I update each Saturday with my view of the stock market for the next few weeks (if occupied with family or travel, rarely I am a day or two late, just check back). The monthly “Long Term” update will be on the second Wednesday of each month, and this supports investors who want to buy and hold, but want to sell to avoid the bulk of a primary bear market, and buy back in for most of the next bull market. You can always scroll down a few weeks and find the latest “Long Term” update.
If you lose your bookmark to the blog, google “Rich Investing” and it should show up on the first page or so. The more often you google it and hit the link, the higher it will show in your results.
The leading economic indicators from the Conference Board rose .5% and combined with the prior month, they see growth in the economy in the months ahead. New home sales for January were at an annualized rate of 923K, up a bit from the Dec. rate. Initial jobless claims for the prior week were 730K, down markedly from the prior 841K. The second estimate of Q4 GDP was +4.1%, up one tenth from the first estimate. Durable goods orders in January were up 3.4%, a strong move up. Consumer spending in January was up 2.4%, compared to -.4% in December. Consumer sentiment for February from the U. of Michigan improved to 76.8 from 76.2, which is still way down from 100 in 2019.
Every single number looks better; the recovery is on track. The housing market has been strong through the pandemic, on the back of low interest rates. Initial jobless claims were in the 700K range weekly in the late summer, then began to tick up sharply in the fall when the virus began to rage again. New cases of the virus are falling now and the layoff rate is falling also. Companies may be holding on to their workers anticipating a pickup in business activity as vaccinations progress. There is a lot of pent up demand, people have been cooped up, the savings rate went way up if you kept your job, and people want to go out and have a sit down meal in their favorite restaurant. Then they want to take a vacation. The downer in the discussion is the initial jobless claims. They are better, but not enough better. That rate in 2019 was 200K per week, not 700K. If restaurants, bars, and hotels start hiring again, they support a lot of jobs, and that would be very good for the economy.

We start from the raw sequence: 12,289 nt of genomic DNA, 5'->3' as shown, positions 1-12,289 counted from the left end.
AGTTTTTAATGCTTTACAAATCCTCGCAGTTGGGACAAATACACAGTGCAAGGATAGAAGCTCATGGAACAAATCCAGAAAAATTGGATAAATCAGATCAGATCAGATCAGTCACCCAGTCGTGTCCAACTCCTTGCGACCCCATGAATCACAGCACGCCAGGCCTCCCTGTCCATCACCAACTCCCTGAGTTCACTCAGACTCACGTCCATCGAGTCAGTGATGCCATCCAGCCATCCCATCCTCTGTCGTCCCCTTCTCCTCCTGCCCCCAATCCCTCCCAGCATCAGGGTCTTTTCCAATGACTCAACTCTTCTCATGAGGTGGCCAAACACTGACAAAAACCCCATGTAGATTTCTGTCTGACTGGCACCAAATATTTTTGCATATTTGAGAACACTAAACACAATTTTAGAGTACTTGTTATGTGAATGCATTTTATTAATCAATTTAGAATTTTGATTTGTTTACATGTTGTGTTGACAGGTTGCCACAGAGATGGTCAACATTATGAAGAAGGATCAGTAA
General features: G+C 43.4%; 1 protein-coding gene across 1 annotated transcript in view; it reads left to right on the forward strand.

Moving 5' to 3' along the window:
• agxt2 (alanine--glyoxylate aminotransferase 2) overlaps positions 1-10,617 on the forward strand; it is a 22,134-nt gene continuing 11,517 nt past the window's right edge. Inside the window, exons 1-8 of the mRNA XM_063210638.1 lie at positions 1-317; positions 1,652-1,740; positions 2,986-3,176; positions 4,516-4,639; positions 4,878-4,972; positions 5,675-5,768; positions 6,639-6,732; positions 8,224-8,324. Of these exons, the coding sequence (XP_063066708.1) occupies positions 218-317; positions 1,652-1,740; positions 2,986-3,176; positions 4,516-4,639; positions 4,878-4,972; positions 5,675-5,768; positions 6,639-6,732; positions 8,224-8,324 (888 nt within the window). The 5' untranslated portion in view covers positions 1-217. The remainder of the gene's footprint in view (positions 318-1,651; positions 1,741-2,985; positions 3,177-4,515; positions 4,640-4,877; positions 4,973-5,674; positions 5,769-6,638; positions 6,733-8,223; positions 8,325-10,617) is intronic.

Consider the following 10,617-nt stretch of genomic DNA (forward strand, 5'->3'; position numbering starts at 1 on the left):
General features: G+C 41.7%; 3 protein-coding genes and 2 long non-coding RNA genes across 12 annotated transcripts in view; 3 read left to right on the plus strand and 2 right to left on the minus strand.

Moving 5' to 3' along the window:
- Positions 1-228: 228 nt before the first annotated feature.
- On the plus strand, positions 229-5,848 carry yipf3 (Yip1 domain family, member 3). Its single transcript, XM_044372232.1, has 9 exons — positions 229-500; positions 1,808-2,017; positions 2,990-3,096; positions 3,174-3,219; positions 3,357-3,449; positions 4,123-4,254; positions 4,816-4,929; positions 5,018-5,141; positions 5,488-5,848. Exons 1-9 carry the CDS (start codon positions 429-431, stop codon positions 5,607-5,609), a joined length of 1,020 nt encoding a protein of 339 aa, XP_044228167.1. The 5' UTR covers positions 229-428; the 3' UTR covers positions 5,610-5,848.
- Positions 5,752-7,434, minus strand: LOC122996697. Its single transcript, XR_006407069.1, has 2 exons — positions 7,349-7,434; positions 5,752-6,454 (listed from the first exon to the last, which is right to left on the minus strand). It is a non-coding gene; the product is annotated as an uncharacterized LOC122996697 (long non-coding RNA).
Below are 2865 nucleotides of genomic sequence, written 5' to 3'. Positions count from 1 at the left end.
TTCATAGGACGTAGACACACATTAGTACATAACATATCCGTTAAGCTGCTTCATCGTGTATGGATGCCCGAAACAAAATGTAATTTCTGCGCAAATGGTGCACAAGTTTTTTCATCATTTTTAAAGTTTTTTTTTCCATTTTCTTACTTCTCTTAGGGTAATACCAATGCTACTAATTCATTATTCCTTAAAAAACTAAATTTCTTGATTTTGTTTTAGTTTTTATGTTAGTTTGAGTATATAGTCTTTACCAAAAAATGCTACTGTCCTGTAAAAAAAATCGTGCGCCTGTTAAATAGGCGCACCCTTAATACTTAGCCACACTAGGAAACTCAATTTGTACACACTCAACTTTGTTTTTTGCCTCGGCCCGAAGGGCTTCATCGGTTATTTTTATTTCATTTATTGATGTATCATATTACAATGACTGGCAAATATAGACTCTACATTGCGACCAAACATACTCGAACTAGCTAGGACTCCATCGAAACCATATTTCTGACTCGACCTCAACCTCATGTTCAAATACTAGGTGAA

The biggest thing going in Washington is the next Covid relief bill, hopefully the last Covid relief bill. It appears there is no serious attempt at a bipartisan bill, the sides are simply too far apart with the dems at $1.9 trillion and the repubs at $600 billion. The dems probably will have the votes to pass their bill unless Joe Manchin defects, but I would not expect him to do that on relief as W. Virginia is a low income state and would benefit from the bill.
Think about this from Biden’s point of view. You can go for a solution that is well short of getting the job done, or is well large enough to get the job done; nobody knows the number so you will miss low or miss high. If you are the president, what is the answer? You MUST get the job done, so if you are going to miss, miss high. It really is the only thing that makes sense. Personally I would prefer to see things targeted a bit more, and I think Manchin has said the same, so we’ll see. Maybe they can reconcile this after the Senate votes on the bill.
The thinking of the investing pros on TV is that a large relief bill will prevent a large decline in the stock market. That has worked so far in this pandemic, so it is hard to bet against it.
For the week the S&P 500 was down 2.5% and we are 3.5% down from the high, a minor correction so far. The yield on the ten year Treasury bond jumped up higher and faster than expected on Thursday before falling back a little on Friday.